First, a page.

Duty: in the UK duty is due on every bottle of wine, Champagne or spirit we sell. It’s a flat fee that is calculated based on alcohol strength by the hectolitre. Our typical duty rates are as follows: Wine (5.5-15% ABV) - £2.16 per 75cl; Sparkling Wine - £2.77 per 75cl and Fortified Wine £2.89 per 75cl.


Earthy: although this term can sometimes be used in a positive context (some older wines are described as having “lovely earthy character”), this is usually a polite way of saying that a wine is under-ripe. 

Elegant: wines that are described as elegant are balanced with soft, refined characteristics and flavour. But it could also mean that the wine is not fruity, it’s not big and it’s not bold. In other words it can be used as a polite synonym for “underwhelming”. 

Endnote: this is the sensation of flavours your palate experiences after you have enjoyed and swallowed the wine. In most cases, the longer the end note - the better the wine.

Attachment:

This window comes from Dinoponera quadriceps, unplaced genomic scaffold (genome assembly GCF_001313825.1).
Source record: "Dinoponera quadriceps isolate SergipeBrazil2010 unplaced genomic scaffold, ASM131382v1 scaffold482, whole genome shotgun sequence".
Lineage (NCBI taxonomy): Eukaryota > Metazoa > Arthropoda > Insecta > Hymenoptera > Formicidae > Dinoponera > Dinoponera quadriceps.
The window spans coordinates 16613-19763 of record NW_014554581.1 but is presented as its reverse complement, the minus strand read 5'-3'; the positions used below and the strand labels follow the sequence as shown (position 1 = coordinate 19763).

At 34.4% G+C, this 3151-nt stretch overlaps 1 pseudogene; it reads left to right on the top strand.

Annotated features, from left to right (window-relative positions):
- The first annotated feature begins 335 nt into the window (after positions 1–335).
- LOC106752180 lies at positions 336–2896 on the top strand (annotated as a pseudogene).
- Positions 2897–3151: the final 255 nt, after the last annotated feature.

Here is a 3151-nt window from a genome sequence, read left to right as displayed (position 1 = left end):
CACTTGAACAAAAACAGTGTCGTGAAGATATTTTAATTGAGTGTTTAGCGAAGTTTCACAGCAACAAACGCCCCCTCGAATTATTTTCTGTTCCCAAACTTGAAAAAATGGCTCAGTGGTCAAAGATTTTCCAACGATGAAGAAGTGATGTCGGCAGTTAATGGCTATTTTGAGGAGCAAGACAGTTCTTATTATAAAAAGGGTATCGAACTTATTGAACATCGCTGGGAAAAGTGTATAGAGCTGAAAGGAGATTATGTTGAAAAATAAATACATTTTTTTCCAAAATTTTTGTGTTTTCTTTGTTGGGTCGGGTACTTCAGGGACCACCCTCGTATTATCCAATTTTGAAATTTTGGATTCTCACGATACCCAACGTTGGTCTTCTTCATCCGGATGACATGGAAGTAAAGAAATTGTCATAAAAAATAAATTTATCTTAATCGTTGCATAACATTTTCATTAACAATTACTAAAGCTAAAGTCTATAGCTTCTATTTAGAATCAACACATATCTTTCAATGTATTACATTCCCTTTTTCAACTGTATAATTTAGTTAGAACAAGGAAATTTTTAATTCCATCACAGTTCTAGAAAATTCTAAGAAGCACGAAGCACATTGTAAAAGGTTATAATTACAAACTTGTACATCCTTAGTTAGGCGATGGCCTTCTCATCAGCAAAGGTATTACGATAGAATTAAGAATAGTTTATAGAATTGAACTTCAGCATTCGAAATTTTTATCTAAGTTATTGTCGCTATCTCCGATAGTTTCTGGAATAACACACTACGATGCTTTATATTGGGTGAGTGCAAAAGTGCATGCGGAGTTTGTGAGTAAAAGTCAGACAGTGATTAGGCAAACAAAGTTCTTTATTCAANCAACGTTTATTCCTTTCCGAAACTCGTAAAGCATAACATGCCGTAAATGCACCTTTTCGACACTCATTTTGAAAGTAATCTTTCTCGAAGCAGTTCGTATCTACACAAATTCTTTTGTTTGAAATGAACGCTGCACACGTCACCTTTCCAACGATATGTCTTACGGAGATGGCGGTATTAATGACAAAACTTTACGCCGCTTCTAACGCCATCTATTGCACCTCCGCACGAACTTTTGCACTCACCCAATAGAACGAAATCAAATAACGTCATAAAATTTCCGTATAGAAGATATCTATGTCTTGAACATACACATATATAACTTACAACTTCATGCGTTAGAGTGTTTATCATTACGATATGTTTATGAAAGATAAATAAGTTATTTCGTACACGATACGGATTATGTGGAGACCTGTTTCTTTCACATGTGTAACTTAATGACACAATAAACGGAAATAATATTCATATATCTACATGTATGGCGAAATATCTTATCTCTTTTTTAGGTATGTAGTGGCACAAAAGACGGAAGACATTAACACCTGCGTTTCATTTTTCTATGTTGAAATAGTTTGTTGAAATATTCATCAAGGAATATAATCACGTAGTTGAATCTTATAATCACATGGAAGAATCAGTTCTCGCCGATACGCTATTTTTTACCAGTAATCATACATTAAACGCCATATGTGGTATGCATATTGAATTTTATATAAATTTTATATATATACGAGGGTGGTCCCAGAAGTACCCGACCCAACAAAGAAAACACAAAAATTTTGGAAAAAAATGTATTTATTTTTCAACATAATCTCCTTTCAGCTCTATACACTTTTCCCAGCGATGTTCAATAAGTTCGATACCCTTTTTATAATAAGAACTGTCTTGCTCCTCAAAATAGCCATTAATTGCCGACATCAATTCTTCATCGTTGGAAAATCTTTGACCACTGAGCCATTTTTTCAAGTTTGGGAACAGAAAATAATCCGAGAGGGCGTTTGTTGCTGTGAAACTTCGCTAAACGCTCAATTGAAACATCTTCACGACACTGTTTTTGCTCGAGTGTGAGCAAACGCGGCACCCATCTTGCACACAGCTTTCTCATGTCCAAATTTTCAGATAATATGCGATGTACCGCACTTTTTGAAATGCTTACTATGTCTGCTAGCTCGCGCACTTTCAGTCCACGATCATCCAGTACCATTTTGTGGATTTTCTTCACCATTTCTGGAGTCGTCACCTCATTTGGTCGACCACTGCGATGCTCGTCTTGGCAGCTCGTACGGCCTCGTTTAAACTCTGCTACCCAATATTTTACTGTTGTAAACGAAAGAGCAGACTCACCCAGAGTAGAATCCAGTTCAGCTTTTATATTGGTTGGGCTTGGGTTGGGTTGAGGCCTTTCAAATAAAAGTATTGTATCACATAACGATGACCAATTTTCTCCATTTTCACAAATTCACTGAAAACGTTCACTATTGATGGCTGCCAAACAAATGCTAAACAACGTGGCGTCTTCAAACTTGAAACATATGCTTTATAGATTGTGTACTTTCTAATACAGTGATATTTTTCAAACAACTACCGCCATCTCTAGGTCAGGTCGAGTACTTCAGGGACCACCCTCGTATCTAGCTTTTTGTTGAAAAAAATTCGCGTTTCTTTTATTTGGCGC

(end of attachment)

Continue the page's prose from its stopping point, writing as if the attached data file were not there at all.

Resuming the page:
En Primeur: the method of buying wine before it is bottled and sold for general purchases. Wine is usually released in spring and shipped two springs after its initial release. 

Expansive: term that describes wines that progressively expand their range of flavours and textures, especially towards the end. 

Extract: the raw materials other than water, sugar, acidity or alcohol that is found in wine. Those make up the actual essence of the wine. On average they are between 1% to 1.5% of a wine. 

Exuberant: a term most often used to describe young wines that are fresh and lively in flavour. 


Fermentation: the process which transforms sugars into alcohol. This is also how grape juice interacts with yeast to become wine. 

Filtration: the process of clarifying the wine of any sediments and impurities before it’s bottled. 

Food-Friendly: another positive-sounding word which is actually code for, “Without food, it falls flat on its face”. If a wine must be consumed with food to taste passable, it’s lacking that je ne sais quoi that all fine wines should possess.